Peter’s out of his coma, but about to take a beating that might put him back in the ICU. Your Major Spoilers review of Amazing Spider-Man #83 from Marvel Comics awaits!
AMAZING SPIDER-MAN #83
Writer: Patrick Gleason
Artist: Patrick Gleason
Colorist: Morry Hollowell and Nathan Fairbairn
Letterer: VC’s Chris Eliopoulos and Joe Caramagna
Editor: Nick Lowe
Publisher: Marvel Comics
Cover Price: $3.99
Release Date: December 29, 2021
Previously in Amazing Spider-Man: Once again in the red-and-blue suit, Ben Reilly has been working hard to prove that he’s as much Spider-Man as his “brother”, Peter. As for Peter Parker, he’s facing what seem like unbeatable odds as his powers have gone haywire… Can The Amazing Spider-Man get back in the game or has the ship sailed on the first Spidey’s career?
HIS POWERS TURNED AGAINST HIM
Amazing Spider-Man #83 starts with a brief interlude featuring Spider-Man’s girlfriend, Janine, scanning the media reports about Ben’s activities and adventures in New York City. That’s good, because the rest of the issue focuses on Peter Parker, facing physical therapy without his usual aplomb. In his pain-med-induced stupor, he even bought a battle-damaged Spider-Man costume off the internet, but as he considers whether to don it, his spider-sense goes ballistic. Ever since the battle with the U-Foes, it’s been overclocking, and the sheer agony forces him to devote all his energies to fighting off the “attacks.” We then cut to a puzzling sequence wherein he leaves the hospital to seek out crime, wearing his newly purchased costume, and what seem to be bootleg web-shooters. Things go very badly, and only the interference of Captain America keeps him from dying, He takes a shield to the head, then hallucinates a conversation with his aunt and uncle during a bout with the flu when he was twelve, then confronting the Web-Head in his head.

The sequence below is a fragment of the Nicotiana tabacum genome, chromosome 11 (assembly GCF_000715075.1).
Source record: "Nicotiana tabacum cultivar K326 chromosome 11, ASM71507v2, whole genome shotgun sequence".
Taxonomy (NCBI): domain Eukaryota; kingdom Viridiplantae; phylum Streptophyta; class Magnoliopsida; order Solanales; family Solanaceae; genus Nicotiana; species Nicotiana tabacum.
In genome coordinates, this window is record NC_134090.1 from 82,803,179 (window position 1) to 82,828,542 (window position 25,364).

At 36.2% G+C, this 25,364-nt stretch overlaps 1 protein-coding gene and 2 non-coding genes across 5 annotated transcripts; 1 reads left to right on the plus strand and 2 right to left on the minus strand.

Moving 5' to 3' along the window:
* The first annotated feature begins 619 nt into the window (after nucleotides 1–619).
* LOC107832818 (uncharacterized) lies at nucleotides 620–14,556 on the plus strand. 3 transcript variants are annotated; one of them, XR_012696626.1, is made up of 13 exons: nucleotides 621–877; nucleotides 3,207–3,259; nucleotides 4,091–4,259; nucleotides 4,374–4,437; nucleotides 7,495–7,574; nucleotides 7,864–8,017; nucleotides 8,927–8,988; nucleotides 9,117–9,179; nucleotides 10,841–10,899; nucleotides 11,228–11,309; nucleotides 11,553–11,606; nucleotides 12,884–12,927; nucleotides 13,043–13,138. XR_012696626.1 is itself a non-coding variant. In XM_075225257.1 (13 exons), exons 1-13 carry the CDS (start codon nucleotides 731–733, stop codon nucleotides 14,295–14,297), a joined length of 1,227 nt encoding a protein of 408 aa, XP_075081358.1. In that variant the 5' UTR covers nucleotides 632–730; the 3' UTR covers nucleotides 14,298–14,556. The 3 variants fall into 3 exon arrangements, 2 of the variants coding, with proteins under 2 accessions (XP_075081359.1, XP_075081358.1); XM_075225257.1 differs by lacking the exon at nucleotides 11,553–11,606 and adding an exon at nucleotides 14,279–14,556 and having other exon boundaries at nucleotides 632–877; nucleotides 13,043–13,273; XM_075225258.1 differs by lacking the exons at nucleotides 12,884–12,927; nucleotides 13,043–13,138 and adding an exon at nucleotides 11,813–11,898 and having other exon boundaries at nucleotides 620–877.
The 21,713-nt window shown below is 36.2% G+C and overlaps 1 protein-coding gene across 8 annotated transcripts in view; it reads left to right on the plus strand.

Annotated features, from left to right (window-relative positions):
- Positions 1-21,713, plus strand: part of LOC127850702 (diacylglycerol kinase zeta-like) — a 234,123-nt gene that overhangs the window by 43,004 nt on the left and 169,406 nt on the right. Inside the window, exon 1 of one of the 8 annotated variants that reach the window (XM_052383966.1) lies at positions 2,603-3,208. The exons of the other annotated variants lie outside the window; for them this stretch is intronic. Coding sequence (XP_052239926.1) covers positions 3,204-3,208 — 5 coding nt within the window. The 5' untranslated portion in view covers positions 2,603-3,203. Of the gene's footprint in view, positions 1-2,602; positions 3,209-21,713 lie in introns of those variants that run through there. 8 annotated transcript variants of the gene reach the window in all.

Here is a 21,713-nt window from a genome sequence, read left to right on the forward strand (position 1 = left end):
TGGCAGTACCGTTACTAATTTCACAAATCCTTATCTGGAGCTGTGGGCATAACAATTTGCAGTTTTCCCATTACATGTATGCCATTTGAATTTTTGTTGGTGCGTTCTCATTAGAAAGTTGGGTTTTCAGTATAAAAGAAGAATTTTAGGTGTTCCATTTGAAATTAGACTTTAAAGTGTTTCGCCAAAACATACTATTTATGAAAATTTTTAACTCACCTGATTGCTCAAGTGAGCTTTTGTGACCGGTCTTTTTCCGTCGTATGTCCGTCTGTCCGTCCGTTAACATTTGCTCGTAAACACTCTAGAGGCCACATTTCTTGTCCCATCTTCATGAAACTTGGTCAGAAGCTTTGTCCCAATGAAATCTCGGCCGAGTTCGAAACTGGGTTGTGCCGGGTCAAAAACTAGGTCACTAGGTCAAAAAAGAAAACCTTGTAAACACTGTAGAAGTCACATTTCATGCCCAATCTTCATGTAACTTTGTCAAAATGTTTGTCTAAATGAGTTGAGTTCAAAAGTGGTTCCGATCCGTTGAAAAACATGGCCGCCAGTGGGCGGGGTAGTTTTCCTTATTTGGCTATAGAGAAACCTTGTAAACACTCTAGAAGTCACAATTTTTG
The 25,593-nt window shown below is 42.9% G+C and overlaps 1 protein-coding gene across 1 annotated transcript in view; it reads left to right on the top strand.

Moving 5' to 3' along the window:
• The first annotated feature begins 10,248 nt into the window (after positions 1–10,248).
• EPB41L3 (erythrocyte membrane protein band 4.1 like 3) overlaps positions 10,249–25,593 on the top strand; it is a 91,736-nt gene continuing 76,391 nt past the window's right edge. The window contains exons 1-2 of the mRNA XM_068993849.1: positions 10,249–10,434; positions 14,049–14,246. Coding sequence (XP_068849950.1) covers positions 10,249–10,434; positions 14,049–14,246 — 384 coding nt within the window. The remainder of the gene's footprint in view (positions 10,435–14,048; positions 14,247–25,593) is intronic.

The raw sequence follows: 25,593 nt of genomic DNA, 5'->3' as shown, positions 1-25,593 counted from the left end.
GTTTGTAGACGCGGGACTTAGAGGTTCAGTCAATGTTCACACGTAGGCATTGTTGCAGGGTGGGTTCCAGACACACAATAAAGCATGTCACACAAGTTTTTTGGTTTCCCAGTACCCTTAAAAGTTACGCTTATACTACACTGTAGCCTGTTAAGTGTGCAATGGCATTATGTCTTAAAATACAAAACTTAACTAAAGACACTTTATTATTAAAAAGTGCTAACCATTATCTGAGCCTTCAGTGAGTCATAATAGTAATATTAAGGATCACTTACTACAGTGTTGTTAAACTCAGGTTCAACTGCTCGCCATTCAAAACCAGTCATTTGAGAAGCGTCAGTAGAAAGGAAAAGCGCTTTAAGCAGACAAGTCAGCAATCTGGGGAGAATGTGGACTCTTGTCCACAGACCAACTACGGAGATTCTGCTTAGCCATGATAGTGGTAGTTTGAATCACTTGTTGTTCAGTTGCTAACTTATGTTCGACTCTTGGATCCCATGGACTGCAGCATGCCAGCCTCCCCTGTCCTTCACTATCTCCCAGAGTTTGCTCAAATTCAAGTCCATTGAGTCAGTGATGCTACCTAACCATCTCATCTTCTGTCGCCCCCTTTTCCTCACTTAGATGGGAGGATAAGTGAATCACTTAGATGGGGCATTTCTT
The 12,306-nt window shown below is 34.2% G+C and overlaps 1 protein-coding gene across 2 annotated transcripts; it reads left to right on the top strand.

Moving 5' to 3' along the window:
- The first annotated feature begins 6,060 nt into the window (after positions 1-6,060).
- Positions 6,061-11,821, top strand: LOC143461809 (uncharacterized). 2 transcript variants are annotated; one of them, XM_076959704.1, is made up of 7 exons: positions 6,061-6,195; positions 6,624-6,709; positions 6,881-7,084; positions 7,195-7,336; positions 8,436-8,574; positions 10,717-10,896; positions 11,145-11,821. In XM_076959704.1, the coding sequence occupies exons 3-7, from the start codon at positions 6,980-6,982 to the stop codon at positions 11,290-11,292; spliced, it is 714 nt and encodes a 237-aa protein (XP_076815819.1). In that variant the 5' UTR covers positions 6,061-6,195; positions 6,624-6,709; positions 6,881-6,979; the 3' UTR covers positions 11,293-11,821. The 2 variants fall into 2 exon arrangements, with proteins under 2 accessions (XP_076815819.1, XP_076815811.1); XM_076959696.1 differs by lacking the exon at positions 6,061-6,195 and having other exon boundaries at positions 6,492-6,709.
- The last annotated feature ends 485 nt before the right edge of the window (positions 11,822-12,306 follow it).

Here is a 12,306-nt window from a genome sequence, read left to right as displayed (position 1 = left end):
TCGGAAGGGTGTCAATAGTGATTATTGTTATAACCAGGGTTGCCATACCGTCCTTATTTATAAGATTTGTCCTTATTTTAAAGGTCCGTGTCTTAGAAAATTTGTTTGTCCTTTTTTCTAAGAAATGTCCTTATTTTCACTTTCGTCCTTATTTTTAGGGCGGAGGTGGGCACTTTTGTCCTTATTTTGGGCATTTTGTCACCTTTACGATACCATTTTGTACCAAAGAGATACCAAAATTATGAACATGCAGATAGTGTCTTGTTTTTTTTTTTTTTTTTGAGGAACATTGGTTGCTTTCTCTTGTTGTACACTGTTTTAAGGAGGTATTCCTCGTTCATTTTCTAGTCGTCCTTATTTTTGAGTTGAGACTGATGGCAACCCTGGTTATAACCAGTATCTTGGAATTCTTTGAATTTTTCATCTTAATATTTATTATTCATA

A BIT HARD TO FOLLOW
The visualization of his battle with his own powers is confusing to me, as Gleason shows it as a physical battle in an imaginary New York, then transitions to the equally ludicrous idea that he just snuck out of the hospital to have a fight. Is the whole issue a hallucination? I’m not entirely sure. The last page doesn’t exactly answer the question, but Peter’s physical condition in the drawing might? I can’t be certain, and I’ve read the issue four times. The art is not bad (as long as you can deal with Gleason’s exaggerated anatomy and Spidey’s swollen head and HUGE mask eyes), but throughout the issue, it feels like there’s something that doesn’t quite click. There’s a lovely two-page splash with imaginary Spider-Man leaping into action, but on the whole, the issue’s storytelling seems focused on tight shots without much in the way of transitional material, exacerbating the ongoing problem of “Is this even real?”
BOTTOM LINE: CONFUSING, BUT COMPLETE
Even with those complaints, Amazing Spider-Man #83 serves as a satisfying single chapter of comics, ending with a continuation that doesn’t feel like a cliffhanger so much as a decent close, with art that never falls beneath the threshold of pretty okay, earning 3 out of 5 stars overall. It’s an issue that wrestles with the well-covered topic of power loss/malfunction in an interesting way, which helps to overcome some of the lack of storytelling clarity.
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AMAZING SPIDER-MAN #83
Some unclear transitions give the whole issue a hallucinatory quality, but only part of it is a dream, while Gleason's art does the job, but doesn't dazzle. It's a pretty okay issue with some interesting ramifications.